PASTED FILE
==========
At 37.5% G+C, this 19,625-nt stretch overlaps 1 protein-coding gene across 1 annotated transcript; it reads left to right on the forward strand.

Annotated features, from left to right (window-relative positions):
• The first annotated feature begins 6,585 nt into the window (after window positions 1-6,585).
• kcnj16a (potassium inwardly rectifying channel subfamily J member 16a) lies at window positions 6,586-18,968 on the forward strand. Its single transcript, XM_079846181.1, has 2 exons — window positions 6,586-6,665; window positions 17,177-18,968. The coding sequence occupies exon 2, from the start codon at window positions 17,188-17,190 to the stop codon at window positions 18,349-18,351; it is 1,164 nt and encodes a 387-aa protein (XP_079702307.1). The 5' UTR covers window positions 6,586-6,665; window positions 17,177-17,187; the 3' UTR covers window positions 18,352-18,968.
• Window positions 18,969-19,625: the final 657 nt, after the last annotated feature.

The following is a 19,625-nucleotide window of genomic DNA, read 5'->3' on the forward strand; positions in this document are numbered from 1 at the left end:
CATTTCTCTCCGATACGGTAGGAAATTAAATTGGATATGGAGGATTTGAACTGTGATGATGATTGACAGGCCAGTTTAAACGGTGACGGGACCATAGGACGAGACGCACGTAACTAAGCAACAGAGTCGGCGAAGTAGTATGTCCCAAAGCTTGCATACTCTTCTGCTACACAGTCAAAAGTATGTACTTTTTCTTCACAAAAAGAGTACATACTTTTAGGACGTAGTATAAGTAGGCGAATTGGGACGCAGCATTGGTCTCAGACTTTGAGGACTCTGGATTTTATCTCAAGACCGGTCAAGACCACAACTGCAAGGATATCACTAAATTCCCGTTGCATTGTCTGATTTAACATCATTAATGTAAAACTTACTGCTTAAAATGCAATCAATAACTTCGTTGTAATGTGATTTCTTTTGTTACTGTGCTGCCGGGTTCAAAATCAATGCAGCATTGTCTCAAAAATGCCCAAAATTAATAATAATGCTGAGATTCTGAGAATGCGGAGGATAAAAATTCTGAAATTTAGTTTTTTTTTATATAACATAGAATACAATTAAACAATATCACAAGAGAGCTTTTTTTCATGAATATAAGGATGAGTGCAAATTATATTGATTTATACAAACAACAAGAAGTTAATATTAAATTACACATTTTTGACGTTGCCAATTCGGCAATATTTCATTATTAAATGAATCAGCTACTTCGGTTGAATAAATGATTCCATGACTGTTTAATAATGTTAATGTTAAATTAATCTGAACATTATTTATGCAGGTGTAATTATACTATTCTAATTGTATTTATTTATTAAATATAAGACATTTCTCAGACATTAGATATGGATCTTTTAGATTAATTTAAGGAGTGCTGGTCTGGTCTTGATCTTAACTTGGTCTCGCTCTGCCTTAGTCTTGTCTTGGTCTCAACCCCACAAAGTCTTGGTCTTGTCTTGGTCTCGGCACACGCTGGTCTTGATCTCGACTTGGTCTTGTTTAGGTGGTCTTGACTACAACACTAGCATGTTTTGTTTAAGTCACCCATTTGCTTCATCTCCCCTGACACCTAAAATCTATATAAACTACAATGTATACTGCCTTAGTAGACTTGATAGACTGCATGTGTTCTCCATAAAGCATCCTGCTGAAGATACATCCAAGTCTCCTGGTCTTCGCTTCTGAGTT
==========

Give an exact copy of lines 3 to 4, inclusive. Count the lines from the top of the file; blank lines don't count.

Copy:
• The first annotated feature begins 6,585 nt into the window (after window positions 1-6,585).
• kcnj16a (potassium inwardly rectifying channel subfamily J member 16a) lies at window positions 6,586-18,968 on the forward strand. Its single transcript, XM_079846181.1, has 2 exons — window positions 6,586-6,665; window positions 17,177-18,968. The coding sequence occupies exon 2, from the start codon at window positions 17,188-17,190 to the stop codon at window positions 18,349-18,351; it is 1,164 nt and encodes a 387-aa protein (XP_079702307.1). The 5' UTR covers window positions 6,586-6,665; window positions 17,177-17,187; the 3' UTR covers window positions 18,352-18,968.